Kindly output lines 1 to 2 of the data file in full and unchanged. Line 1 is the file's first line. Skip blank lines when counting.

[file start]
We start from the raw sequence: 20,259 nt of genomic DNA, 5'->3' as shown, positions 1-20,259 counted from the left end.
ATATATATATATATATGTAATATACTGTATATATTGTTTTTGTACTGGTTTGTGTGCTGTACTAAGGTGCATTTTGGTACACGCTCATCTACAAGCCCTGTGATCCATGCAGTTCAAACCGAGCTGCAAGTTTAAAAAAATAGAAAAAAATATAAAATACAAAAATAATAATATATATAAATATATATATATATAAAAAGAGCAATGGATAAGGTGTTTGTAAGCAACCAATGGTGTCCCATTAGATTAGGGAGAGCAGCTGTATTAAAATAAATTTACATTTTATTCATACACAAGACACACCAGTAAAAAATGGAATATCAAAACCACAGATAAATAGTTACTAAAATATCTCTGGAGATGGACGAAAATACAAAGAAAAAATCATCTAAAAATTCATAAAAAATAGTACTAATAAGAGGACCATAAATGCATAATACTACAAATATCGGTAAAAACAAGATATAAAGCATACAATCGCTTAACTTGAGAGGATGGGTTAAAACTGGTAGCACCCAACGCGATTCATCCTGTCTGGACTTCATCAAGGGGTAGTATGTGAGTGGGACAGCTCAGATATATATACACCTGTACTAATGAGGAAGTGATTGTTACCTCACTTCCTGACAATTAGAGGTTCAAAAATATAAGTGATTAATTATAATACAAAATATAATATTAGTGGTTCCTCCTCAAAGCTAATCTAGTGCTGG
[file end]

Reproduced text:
We start from the raw sequence: 20,259 nt of genomic DNA, 5'->3' as shown, positions 1-20,259 counted from the left end.
ATATATATATATATATGTAATATACTGTATATATTGTTTTTGTACTGGTTTGTGTGCTGTACTAAGGTGCATTTTGGTACACGCTCATCTACAAGCCCTGTGATCCATGCAGTTCAAACCGAGCTGCAAGTTTAAAAAAATAGAAAAAAATATAAAATACAAAAATAATAATATATATAAATATATATATATATAAAAAGAGCAATGGATAAGGTGTTTGTAAGCAACCAATGGTGTCCCATTAGATTAGGGAGAGCAGCTGTATTAAAATAAATTTACATTTTATTCATACACAAGACACACCAGTAAAAAATGGAATATCAAAACCACAGATAAATAGTTACTAAAATATCTCTGGAGATGGACGAAAATACAAAGAAAAAATCATCTAAAAATTCATAAAAAATAGTACTAATAAGAGGACCATAAATGCATAATACTACAAATATCGGTAAAAACAAGATATAAAGCATACAATCGCTTAACTTGAGAGGATGGGTTAAAACTGGTAGCACCCAACGCGATTCATCCTGTCTGGACTTCATCAAGGGGTAGTATGTGAGTGGGACAGCTCAGATATATATACACCTGTACTAATGAGGAAGTGATTGTTACCTCACTTCCTGACAATTAGAGGTTCAAAAATATAAGTGATTAATTATAATACAAAATATAATATTAGTGGTTCCTCCTCAAAGCTAATCTAGTGCTGG